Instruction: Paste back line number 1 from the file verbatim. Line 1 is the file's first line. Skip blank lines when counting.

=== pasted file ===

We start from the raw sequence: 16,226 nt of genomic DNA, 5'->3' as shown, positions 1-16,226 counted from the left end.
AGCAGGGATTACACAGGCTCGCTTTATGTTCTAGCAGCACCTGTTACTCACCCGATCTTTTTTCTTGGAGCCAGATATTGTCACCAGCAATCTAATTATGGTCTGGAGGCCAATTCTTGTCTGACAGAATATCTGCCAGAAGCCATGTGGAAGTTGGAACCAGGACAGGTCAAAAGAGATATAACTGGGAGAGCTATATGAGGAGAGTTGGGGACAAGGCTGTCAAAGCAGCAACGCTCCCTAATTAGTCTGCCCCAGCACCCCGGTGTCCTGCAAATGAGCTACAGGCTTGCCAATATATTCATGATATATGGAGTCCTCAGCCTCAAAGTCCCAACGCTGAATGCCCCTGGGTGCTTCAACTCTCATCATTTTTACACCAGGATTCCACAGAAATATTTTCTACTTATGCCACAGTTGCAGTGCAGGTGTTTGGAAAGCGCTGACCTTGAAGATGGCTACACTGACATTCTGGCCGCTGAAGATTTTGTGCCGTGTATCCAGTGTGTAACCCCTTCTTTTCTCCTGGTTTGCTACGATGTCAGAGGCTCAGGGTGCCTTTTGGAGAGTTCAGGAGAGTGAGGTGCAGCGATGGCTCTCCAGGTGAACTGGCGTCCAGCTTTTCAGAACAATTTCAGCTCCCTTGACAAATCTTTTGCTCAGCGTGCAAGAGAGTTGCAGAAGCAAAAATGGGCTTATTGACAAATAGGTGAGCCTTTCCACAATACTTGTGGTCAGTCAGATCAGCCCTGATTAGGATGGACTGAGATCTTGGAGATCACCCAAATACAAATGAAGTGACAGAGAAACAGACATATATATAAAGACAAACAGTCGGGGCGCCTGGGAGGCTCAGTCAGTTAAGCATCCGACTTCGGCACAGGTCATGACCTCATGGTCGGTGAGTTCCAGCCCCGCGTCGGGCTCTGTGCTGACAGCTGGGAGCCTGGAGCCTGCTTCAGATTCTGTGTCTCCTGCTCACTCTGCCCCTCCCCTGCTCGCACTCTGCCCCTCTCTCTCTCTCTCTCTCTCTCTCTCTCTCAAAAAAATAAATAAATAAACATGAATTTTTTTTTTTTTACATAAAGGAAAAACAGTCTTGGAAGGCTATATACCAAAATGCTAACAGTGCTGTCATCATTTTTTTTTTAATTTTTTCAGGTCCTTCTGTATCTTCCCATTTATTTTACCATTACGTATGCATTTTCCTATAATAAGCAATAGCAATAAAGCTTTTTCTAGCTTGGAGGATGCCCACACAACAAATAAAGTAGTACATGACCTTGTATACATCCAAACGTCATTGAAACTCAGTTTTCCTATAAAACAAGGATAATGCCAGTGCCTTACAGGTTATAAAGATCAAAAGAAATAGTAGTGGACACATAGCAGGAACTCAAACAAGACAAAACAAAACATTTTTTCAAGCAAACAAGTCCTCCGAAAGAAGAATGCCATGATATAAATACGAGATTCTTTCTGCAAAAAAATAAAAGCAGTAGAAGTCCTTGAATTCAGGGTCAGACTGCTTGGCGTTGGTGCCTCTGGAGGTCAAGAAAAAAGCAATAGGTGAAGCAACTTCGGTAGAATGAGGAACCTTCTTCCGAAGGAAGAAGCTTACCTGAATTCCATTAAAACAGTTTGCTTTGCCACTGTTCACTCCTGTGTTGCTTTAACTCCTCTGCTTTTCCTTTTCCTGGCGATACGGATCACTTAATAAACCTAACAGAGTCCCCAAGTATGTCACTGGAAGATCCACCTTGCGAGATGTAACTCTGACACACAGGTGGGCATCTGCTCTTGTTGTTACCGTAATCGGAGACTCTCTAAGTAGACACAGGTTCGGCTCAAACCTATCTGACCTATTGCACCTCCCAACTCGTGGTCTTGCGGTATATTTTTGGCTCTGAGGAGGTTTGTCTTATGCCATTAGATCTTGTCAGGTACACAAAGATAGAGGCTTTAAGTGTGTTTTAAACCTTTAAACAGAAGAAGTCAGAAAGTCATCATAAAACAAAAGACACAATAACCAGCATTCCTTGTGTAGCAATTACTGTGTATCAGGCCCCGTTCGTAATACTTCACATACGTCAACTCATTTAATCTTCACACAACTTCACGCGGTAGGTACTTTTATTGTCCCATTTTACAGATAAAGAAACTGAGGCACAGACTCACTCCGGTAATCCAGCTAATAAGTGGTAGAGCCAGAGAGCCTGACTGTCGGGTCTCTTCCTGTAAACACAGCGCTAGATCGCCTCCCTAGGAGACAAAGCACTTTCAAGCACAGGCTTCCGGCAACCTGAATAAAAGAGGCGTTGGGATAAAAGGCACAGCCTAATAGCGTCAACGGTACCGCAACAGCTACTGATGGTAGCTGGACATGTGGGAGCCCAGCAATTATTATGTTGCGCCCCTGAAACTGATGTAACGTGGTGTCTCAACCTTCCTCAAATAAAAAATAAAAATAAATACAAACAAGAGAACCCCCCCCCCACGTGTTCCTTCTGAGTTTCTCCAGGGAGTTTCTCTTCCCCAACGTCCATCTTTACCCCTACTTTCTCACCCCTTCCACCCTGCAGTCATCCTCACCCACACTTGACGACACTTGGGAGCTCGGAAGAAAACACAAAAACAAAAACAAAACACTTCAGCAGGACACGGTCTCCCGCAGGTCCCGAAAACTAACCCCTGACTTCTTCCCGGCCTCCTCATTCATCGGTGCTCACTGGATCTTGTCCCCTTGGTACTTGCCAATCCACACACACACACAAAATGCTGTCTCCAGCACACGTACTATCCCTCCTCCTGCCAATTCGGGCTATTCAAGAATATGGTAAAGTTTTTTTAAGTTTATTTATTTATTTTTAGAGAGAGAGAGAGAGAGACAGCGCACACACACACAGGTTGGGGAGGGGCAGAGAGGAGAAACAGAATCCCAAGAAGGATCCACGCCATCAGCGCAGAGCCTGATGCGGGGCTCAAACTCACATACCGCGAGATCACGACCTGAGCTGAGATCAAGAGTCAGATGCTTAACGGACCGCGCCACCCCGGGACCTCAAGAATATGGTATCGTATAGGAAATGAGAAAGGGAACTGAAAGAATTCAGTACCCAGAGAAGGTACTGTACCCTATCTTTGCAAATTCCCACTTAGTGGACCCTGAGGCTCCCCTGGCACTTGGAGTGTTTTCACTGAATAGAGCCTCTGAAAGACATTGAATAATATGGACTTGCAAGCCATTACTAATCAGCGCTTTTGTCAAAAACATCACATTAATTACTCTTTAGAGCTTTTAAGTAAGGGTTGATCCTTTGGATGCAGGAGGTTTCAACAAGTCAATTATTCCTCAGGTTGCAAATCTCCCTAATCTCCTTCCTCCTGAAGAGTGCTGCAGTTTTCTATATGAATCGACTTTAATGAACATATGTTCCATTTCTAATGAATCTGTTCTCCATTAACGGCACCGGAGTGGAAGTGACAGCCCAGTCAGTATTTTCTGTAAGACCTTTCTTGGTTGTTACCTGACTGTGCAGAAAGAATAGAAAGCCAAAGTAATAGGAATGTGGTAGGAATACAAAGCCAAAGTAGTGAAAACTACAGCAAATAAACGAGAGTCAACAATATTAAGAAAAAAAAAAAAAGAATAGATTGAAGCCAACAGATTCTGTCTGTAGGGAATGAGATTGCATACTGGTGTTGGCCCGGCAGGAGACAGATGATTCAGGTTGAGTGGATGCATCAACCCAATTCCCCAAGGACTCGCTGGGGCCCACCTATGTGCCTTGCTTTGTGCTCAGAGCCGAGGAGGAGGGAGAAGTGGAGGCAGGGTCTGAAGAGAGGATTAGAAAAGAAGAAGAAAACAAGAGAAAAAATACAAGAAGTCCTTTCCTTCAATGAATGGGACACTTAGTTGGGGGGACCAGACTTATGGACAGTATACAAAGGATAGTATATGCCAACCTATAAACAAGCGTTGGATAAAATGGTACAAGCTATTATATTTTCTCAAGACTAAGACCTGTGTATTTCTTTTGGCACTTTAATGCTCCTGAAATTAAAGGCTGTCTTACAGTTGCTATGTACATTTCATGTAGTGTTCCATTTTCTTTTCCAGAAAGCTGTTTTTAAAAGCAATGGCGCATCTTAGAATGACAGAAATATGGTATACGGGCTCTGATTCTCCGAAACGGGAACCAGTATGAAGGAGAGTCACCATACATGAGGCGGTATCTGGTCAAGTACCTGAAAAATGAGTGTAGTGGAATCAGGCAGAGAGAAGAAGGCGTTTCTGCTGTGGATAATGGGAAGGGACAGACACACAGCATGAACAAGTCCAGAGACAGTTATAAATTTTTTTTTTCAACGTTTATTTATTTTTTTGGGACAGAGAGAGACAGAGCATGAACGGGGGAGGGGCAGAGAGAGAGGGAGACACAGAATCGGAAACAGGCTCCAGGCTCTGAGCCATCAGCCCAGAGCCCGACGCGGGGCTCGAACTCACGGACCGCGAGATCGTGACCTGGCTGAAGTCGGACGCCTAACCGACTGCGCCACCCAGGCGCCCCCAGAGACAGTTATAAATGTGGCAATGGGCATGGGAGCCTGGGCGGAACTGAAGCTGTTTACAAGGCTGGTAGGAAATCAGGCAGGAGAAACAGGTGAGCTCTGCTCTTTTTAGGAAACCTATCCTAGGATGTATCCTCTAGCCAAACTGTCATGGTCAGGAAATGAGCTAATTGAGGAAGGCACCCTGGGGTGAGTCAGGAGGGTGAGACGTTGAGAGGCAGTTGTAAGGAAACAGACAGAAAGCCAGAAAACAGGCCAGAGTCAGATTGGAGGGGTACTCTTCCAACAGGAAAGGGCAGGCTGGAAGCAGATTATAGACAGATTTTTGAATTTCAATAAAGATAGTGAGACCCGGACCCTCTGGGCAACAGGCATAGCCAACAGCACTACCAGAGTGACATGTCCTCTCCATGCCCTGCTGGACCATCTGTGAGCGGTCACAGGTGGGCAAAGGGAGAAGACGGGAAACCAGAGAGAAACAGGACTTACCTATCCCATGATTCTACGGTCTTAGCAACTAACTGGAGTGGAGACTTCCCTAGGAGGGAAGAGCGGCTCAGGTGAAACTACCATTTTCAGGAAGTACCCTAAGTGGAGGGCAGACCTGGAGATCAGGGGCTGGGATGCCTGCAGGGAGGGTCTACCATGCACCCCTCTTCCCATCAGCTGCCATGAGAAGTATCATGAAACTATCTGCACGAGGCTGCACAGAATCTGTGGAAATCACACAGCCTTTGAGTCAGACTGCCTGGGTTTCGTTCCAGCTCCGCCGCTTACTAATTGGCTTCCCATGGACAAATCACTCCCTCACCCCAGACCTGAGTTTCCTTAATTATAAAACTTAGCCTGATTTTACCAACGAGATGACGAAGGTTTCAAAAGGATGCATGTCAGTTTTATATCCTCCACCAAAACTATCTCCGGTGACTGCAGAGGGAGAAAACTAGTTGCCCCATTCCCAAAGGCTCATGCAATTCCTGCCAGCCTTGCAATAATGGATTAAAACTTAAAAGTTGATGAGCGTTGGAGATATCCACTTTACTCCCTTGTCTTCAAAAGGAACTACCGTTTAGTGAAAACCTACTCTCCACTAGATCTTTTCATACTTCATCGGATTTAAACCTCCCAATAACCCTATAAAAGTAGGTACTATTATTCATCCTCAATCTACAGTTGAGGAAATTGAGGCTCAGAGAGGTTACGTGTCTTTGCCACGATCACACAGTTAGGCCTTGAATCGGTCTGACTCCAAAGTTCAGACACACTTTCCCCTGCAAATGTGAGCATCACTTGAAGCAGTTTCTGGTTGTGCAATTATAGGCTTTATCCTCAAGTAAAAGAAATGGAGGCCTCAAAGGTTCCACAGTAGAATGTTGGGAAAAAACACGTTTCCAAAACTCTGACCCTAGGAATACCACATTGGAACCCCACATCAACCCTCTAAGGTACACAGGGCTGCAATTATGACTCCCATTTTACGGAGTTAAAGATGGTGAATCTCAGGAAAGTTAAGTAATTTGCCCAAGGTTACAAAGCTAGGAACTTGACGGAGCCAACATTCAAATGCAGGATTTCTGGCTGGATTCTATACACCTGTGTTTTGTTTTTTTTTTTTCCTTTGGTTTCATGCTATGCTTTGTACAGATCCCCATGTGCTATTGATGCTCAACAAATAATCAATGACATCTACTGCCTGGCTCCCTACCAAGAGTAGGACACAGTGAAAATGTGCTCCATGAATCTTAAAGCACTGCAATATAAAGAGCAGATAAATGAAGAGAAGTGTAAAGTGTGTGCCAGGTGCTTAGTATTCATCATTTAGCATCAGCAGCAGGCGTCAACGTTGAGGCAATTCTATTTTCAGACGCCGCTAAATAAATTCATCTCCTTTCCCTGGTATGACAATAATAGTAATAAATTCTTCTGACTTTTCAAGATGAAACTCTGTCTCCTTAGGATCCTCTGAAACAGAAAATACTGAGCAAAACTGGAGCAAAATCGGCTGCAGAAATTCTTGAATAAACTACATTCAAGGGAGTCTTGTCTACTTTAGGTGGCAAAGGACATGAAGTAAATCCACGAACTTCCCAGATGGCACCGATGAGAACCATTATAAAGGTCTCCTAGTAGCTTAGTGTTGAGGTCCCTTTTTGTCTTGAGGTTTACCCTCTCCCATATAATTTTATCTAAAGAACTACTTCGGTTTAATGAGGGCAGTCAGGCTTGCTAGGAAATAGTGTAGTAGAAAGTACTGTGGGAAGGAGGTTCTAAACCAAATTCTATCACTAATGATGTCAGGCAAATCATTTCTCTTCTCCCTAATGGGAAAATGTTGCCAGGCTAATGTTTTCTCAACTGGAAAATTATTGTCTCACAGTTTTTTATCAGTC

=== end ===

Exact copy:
We start from the raw sequence: 16,226 nt of genomic DNA, 5'->3' as shown, positions 1-16,226 counted from the left end.